The Big Ten Conference announced Thursday it will not play nonconference games in football and several other sports this fall, the most dramatic move yet by a power conference because of the coronavirus pandemic. The league cited medical advice in making its decision and added ominously that the plan would be applied only “if the conference is able to participate in fall sports.” “As we continue to focus on how to play this season in a safe and responsible way, based on the best advice of medical experts, we are also prepared not to play in order to ensure the health, safety and wellness of our student-athletes should the circumstances so dictate,” the league said. Besides football, the sports affected include men’s and women’s cross country, field hockey, men’s and women’s soccer, and women’s volleyball. “By limiting competition to other Big Ten institutions, the conference will have the greatest flexibility to adjust its own operations throughout the season and make quick decisions in real-time based on the most current evolving medical advice and the fluid nature of the pandemic,” the Big Ten said. The announcement came a day after the Ivy League called off fall sports and Stanford announced it was cutting 11 varsity sports as it struggles with the financial impact the virus outbreak is having on its budget. There was no immediate reaction from the other big conferences, though the SEC, ACC, Big 12 and Pac-12 have all indicated they intend to play fall sports, anchored by football, by far the biggest moneymaker. Missouri athletic director Jim Sterk was asked about the possible rationale for a conference-only schedule. “Probably, it’s a comfort level of how protocols are being enacted, how testing is done and then keeping it within that family, if you will — your expanded social circle or social pod,” said Sterk, whose Tigers play in the SEC. “You might be able to control things more that way, or feel like you can, anyway versus the unknown of people coming from outside our 11 states.” The marquee nonconference matchups in the Big Ten this season included Notre Dame vs. Wisconsin on Oct. 3 at Lambeau Field, home of the NFL's Green Bay Packers. A handful of teams were scheduled to play two Big Ten opponents, including Bowling Green, Central Michigan and Northern Illinois. The Big Ten said it would release detailed schedules later and continue to evaluate other sports. The league said its schools will honor scholarships for athletes who choose not to compete in the upcoming academic year because of concerns about the coronavirus. Indiana athletic director Scott Dolson said he and his Big Ten colleagues 'know that there remain many questions that still need to be answered, and we will work toward finding those answers in the coming weeks.” ___ AP Sports Writers Steve Megargee and Cliff Brunt contributed to this report.
New England Patriots receiver Julian Edelman said he hopes recent anti-Semitic social media posts by Philadelphia Eagles receiver DeSean Jackson can be a teaching moment, not just for him but others as well. In a video posted to Instagram on Thursday, Edelman joined the Eagles, NFL and others who have condemned Jackson’s posts over the weekend in which he shared a screenshot of a quote widely attributed to Adolf Hitler, saying in part: “Jews will blackmail America.” Jackson apologized for the posts in a video on Tuesday, saying in part that they weren’t intended to demean the Jewish community and that he “never should have posted anything Hitler did, because Hitler was a bad person, and I know that.” Edelman said Thursday that he waited to respond to Jackson’s initial post because of the complexity of the issue. The MVP of the 2019 Super Bowl noted that he has communicated in the past with Jackson over social media and said he has “nothing but respect for his game” on the field. “I know he said some ugly things, but I do see an opportunity to have a conversation,” Edelman said in the video. “I’m proud of my Jewish heritage and for me it’s not just about religion, it’s about community and culture as well. … There’s no room for anti-Semitism in this world.” Edelman acknowledged that he didn’t identify as Jewish until later in life, but he has since learned how destructive anti-Semitism can be. “Whenever I encountered hatred, it never really felt like it was aimed at me,” he said. “It was only after I was part of this community that I learned how destructive hate is.” But this isn’t the first time Edelman has spoken out about anti-Semitic incidents. Following the shooting massacre at the Tree of Life synagogue in Pittsburgh in November 2018 that killed 11 people and injured six others, Edelman wore an Israeli baseball cap in his postgame interviews after a Patriots’ win over Green Bay to show solidarity. Edelman later acknowledged in an interview with The Associated Press that he has heard anti-Semitic taunts during games. “A lot of guys have got to deal with a lot of stuff when it comes to name calling,” he said. “You get so wrapped up in football and your assignment that you brush stuff off and don’t let it get to you. ... You take the high road, and you go from there.” Edelman closed his more than 2-minute video by saying that while he was talking about anti-Semitism on Thursday, he didn’t want to distract from the country’s conversation on race and the importance of the Black Lives Matter movement, which he said was challenging everyone to have “uncomfortable conversations.' “It’s really hard to see the challenges a community can face when you’re not part of it,” he said. “So what we need to do is we need to listen, we need to learn and we need to act if we’re gonna have real change.” To that end, he offered to accompany Jackson to the United States Holocaust Memorial Museum in Washington, D.C., and promised to attend the National Museum of African-American History and Culture with Jackson in return. “Afterwards, we grab some burgers and we have those uncomfortable conversations,” Edelman said. ___ Follow Kyle Hightower on Twitter at https://www.twitter.com/khightower ___ More AP NFL: https://apnews.com/NFL and https://twitter.com/AP_NFL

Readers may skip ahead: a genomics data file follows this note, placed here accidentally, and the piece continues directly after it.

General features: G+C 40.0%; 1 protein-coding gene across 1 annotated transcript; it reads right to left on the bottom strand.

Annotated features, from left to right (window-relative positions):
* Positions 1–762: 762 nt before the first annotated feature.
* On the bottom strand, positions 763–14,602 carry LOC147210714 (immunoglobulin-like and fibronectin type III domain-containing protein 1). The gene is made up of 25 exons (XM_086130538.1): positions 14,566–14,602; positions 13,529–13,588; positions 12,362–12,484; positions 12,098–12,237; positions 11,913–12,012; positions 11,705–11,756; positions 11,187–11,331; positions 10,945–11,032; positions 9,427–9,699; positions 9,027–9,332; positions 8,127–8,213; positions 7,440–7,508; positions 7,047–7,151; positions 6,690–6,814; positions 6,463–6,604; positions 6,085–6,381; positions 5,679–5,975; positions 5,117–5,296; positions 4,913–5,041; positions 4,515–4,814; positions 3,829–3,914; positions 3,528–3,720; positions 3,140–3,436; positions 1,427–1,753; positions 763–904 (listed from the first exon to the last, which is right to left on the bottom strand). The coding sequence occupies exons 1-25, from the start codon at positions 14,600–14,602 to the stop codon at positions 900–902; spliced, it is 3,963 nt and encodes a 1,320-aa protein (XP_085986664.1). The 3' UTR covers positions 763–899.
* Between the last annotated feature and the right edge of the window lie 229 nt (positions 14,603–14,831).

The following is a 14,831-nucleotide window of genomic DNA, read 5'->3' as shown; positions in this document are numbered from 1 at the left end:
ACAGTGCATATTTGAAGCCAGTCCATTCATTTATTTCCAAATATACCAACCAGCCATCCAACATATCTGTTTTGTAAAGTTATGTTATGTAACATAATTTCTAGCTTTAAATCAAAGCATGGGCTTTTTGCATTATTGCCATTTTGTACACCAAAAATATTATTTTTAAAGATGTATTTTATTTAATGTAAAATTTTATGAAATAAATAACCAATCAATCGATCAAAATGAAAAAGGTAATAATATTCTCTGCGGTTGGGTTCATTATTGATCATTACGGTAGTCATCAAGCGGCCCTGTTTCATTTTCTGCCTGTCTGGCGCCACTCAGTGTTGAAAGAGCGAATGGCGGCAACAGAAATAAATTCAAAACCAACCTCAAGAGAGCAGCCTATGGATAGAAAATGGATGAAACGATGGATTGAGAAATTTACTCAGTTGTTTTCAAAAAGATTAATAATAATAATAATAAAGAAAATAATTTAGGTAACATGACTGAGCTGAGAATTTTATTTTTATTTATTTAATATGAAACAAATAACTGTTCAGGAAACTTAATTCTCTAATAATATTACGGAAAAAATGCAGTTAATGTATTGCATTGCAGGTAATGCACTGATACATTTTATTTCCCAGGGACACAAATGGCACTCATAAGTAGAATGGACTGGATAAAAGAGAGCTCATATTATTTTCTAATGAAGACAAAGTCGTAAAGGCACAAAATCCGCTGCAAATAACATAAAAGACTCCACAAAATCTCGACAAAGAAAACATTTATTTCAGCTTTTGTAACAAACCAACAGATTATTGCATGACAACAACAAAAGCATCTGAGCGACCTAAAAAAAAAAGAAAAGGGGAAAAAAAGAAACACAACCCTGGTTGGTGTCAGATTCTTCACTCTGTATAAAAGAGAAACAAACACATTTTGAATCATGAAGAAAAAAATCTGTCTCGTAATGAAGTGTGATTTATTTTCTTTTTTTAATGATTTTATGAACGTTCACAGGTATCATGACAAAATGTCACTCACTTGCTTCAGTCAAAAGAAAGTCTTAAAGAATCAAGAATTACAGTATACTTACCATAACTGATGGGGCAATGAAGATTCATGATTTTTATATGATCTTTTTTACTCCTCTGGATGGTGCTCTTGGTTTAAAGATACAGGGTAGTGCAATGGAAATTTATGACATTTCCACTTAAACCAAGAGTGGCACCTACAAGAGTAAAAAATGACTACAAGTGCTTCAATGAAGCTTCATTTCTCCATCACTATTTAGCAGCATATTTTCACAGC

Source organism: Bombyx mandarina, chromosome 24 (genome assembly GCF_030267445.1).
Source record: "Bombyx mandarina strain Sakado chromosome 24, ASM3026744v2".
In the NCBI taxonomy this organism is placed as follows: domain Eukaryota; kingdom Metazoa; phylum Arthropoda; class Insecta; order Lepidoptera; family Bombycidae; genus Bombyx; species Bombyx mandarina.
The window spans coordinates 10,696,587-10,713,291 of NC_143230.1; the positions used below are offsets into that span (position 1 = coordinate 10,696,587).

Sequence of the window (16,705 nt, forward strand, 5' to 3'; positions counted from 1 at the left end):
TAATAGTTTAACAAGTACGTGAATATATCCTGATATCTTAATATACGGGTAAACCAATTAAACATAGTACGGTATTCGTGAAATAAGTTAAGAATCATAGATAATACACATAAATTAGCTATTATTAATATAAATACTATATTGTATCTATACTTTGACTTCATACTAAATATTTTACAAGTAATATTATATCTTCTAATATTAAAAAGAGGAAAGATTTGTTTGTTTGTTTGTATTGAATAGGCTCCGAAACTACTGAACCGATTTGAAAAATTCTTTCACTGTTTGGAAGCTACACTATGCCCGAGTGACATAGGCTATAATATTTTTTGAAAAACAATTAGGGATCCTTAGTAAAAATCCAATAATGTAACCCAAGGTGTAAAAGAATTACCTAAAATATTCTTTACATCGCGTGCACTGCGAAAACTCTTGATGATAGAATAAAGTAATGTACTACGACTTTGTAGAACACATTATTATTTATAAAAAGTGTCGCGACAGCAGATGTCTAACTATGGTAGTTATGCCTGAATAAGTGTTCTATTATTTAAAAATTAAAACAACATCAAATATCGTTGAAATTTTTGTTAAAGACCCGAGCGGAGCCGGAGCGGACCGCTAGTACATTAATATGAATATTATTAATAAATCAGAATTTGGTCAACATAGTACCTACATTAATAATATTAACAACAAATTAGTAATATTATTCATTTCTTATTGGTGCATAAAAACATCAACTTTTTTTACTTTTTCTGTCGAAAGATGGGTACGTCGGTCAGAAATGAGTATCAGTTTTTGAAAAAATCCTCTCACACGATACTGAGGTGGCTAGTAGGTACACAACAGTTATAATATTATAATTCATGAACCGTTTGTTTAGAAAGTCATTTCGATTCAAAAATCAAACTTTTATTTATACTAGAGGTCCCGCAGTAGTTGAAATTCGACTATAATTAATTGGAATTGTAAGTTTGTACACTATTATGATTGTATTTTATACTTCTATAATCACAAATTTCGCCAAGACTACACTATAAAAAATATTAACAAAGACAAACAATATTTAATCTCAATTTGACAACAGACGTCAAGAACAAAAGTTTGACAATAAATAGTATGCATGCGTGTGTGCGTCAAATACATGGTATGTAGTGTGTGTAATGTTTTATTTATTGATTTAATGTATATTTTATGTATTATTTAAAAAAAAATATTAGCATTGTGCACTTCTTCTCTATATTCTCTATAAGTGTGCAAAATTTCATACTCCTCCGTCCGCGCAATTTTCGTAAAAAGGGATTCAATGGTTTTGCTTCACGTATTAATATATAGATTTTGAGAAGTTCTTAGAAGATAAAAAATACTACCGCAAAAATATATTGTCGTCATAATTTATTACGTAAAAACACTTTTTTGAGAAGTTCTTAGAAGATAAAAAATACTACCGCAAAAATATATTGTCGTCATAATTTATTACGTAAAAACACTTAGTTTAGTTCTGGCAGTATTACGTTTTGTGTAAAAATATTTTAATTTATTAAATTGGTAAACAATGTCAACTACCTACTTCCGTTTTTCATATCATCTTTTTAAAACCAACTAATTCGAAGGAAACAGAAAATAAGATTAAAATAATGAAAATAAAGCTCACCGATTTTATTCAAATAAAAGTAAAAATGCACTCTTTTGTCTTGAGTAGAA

Major League Baseball will open the 2021 season on April 1 and hopes to have every team play its first game on the same day for the first time since 1968. The league released the full schedule Thursday, two weeks before it plans to begin a 2020 season that's been delayed and shortened by the coronavirus pandemic. MLB intended to start this season on March 26, its earliest opening date ever except for international games. The league also hoped to have all 30 clubs play on the same opening day this season, but that was spoiled when Commissioner Rob Manfred suspended spring training in March. Instead, a 60-game regular season schedule is scheduled to begin July 23, with clubs set to play only division foes and regional interleague opponents — AL East vs. NL East, AL Central vs. NL Central, AL West vs. NL West — to limit travel. Clubs will resume full intraleague schedules in 2021, and interleague play will again align regionally. The New York Mets will host the cross-town Yankees at Citi Field on the 20th anniversary of 9/11, the first time the Subway Series will take place on Sept. 11. The Yankees will host the Mets during Fourth of July weekend. Atlanta will host the 91st All-Star Game on July 13 at Truist Park. It's Atlanta's first All-Star Game since hosting in 2000 at Turner Field. MLB also tried to have every team play its first game on the same day in 2018, but two games were postponed due to poor weather. The last day of the season will be Oct. 3. ___ More AP MLB: https://apnews.com/MLB and http://twitter.com/AP_Sports